Prime Minister Yoshiro Mori launched his new Cabinet Tuesday on the strength of an absolute majority won by the coalition of the Liberal Democratic Party, New Komeito and the Conservative Party in the June 25 Lower House election.
Immediately before the inauguration of the second Mori Cabinet, several political journalists, including myself, met with former Lower House Vice Speaker Kozo Watanabe to discuss effects of the election on Japanese politics. Watanabe, a former member of the LDP faction once headed by the late Prime Ministers Kakuei Tanaka and Noboru Takeshita, successfully ran in the general election as an independent and was re-elected to the vice speaker’s post Tuesday.
Watanabe made the following points:
* The top opposition party, the Democratic Party of Japan, made substantial gains but the LDP scored barely passable results. The Mori administration failed to win voters’ confidence.
* Among the opposition forces, the moribund Liberal Party revived itself with generous campaign funds and effective campaign ads. The Social Democratic Party also made solid gains, thanks to party leader Takako Doi’s strong determination to protect the Peace Constitution.
* The lack of substantive policy debate in the campaign was disturbing. Past trends were reversed, however, when a few former Cabinet ministers lost their seats. This was a surprising development because lawmakers with ministerial experience usually have an advantage in elections.
* The fact that some candidates were elected on the basis of their youth and personal appearance, which have nothing to do with politics, was deplorable.
* It was dismaying that Japanese politics and the nation’s power structure remain unchanged, even after the Mori Cabinet failed to win a vote of confidence from the public.
This problem stems from the fact that the electoral system combines single-seat constituencies and proportional representation sections. If this problem remains unsolved, Japan’s parliamentary politics could collapse.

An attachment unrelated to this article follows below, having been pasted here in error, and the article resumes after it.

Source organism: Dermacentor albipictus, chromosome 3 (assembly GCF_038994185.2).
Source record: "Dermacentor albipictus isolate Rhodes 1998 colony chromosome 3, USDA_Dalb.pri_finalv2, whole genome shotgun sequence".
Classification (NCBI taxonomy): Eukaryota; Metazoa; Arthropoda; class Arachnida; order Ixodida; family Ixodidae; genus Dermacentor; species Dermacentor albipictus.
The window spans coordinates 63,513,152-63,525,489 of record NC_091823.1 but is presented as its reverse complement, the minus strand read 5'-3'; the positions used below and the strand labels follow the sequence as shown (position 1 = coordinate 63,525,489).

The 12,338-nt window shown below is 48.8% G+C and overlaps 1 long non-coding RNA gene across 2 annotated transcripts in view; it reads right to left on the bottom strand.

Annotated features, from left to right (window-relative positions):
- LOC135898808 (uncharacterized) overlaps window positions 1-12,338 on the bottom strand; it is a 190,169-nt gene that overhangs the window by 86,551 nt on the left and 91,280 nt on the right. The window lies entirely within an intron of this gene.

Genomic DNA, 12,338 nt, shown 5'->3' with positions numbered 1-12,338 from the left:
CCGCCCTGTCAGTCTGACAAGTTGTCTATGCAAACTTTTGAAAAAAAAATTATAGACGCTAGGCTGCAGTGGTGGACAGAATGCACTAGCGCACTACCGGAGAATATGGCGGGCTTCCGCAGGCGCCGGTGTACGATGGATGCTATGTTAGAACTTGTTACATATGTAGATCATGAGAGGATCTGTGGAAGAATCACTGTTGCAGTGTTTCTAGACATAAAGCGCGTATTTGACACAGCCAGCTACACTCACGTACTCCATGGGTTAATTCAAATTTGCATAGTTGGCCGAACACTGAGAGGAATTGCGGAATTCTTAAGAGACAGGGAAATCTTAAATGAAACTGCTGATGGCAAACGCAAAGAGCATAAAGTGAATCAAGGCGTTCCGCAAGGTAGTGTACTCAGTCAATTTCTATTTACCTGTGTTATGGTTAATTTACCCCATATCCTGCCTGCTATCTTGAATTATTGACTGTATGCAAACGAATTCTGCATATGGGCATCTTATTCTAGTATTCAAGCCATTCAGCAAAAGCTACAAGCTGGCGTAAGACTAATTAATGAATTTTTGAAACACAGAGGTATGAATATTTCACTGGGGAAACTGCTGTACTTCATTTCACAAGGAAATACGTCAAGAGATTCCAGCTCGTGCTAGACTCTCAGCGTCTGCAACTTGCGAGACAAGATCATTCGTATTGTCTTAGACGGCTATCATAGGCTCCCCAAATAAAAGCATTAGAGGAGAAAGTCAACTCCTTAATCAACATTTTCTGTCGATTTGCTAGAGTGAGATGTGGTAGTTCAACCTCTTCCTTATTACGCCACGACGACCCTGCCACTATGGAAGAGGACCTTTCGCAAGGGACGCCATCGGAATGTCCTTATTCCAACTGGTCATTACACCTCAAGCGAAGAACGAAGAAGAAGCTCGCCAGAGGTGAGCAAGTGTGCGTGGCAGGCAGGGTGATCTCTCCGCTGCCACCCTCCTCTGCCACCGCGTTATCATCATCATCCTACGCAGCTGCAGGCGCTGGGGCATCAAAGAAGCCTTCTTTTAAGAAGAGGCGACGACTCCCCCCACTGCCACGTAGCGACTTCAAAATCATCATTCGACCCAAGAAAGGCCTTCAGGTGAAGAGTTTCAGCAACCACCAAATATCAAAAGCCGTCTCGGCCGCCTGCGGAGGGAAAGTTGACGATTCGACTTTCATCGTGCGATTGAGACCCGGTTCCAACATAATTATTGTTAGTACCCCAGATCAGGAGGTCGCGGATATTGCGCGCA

* Watanabe vowed to work hard to promote a change to a multiseat or single-seat electoral system. He also wants to help realistic and conscientious LDP and DPJ lawmakers join forces to form a new government.
The journalists who accompanied me agreed that since the governing coalition held an absolute majority in the Diet, there was no way to remove Mori from power. Our discussion then shifted to the conservative political community’s concern about ways of preventing a serious setback for the Mori administration — whose approval rating plunged to a dismal 27 percent in a recent media poll — in the Upper House election scheduled for next year.
Asked about the possibility of the LDP reforming itself or changing its coalition partners, Watanabe reiterated his pledge to help conscientious LDP and DPJ politicians establish a government that meets public expectations.
Some journalists speculated that the latest government payoff scandal, in which former Construction Minister Eiichi Nakao was arrested, could implicate top LDP executives with close links to the construction industry. Should this happen, the LDP leadership group could collapse, marking a political turning point that would eventually lead to the change in government that Watanabe is hoping for.
The new Mori Cabinet, formed against the background of speculation about the nation’s political future, included few surprises. The Cabinet roster, which reflected the LDP’s factional balance of power, was based on requests for ministerial appointments from individual factions. We were impressed, however, with Watanabe’s re-election as Lower House vice speaker, despite objections by the opposition forces.
In a time of both misinformation and too much information, quality journalism is more crucial than ever.
By subscribing, you can help us get the story right.